Dr. Paul A. Chadbourne, MD, DD, LLD, was the third chief administrator of the UW, from 1867 to 1871. Chadbourne had some old fashioned views of education, believing that because women were a distraction for men, they were not serious students. In an effort to follow through with his beliefs, he fought long and hard to have a sexually segregated campus. So, Ladies Hall was constructed in 1871 to house the Wisconsin Female College. This facility was a place for women to live and study — apart from men.
In 1874, after Chadbourne had left UW-Madison, education was desegregated, and men and women began to share classes. It was then that Ladies Hall stopped housing classes and became just a women's dormitory. In 1901, Dean Edward A. Birge, after quite a bit of coercing, renamed Ladies Hall to "Chadbourne Hall," in honor of President Chadbourne. The current Chadbourne Residential College, built in 1959, stands where the old Chadbourne Hall previously stood. The Chadbourne facility was occupied by women only until 1995, when it opened its doors to coeducational living.
The housefellow program was put into effect in 1926. With the opening of Tripp and Adams halls that same year, the Dormitory Committee decided to create a system of student advisers as the proponents of educational programs in the dorms. The name "housefellow" comes from the combination of the "thirty-man subunits or 'houses' within the dorm halls and the instructional responsibilities of the academic graduate 'fellows,' the male student advisers."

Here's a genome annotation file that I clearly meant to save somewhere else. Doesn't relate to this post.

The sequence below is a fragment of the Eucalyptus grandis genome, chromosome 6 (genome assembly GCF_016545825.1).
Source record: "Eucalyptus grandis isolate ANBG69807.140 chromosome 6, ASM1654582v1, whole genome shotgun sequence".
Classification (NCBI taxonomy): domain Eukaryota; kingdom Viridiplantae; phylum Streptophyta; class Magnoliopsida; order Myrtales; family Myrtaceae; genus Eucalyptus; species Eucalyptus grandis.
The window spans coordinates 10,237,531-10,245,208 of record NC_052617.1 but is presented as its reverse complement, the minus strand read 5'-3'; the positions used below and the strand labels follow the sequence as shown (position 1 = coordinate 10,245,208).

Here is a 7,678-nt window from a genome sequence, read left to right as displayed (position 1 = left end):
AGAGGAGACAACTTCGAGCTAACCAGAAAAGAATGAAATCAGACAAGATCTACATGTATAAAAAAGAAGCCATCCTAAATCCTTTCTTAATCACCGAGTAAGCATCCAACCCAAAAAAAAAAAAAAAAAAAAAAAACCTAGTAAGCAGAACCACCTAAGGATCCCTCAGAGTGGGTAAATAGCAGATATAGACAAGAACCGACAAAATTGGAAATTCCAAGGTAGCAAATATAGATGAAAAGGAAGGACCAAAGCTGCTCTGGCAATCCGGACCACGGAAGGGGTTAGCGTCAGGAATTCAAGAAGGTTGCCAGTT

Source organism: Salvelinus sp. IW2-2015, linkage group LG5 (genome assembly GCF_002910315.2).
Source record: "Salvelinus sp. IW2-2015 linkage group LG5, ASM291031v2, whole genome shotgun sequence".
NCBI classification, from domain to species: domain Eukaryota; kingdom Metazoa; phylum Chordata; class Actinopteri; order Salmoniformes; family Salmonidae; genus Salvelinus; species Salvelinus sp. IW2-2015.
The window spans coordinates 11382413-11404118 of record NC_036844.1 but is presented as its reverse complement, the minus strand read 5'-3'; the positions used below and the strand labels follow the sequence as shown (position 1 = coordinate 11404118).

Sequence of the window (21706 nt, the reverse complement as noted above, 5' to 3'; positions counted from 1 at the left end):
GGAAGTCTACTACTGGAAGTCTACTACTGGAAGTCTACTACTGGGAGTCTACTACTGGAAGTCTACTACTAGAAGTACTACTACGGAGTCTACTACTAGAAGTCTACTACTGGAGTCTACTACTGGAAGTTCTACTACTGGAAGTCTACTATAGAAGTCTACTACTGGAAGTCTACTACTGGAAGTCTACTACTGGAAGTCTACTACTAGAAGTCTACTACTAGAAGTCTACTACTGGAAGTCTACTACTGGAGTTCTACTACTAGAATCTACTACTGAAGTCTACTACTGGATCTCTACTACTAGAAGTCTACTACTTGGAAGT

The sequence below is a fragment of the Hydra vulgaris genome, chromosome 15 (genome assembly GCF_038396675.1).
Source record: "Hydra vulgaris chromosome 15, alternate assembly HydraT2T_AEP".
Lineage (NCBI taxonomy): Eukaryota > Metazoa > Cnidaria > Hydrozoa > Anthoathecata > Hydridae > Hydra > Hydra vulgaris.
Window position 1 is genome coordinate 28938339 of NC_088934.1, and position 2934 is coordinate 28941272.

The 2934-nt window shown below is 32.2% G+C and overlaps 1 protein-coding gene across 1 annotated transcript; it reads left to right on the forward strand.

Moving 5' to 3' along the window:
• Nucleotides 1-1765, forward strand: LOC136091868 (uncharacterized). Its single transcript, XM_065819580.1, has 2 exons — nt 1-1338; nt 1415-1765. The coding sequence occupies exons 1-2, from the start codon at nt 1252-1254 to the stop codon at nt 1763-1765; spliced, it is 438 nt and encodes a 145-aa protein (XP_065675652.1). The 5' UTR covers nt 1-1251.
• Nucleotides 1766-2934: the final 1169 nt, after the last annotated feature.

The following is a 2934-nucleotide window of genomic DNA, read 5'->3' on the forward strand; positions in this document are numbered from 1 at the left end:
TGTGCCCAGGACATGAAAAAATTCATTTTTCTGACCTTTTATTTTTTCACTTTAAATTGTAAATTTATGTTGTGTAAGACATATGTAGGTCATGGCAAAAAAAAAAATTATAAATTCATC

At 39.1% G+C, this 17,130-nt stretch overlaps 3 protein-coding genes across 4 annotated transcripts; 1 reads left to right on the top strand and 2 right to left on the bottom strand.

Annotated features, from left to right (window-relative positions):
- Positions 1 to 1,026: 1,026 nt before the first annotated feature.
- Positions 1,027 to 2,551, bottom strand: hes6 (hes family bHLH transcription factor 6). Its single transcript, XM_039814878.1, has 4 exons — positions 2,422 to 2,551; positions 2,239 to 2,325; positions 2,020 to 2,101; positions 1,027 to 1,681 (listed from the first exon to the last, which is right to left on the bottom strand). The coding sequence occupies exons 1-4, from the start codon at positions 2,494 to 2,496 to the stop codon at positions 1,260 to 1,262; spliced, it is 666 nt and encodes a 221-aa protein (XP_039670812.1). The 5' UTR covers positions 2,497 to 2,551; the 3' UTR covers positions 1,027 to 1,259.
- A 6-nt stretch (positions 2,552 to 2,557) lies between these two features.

The housefellow program was initially led by graduate students. In-state resident housefellows received room and board, and out-of-state resident housefellows received a nonresident student tuition waiver as compensation. The housefellow system lasted like this until 1971, when the university stopped giving out-of-state tuition waivers. This was a major downfall, since most of the graduate students who were housefellows were not from Wisconsin. This, in collaboration with increased federal research grants and the rising need for teaching assistants, allowed undergraduate students to emerge into the housefellow program.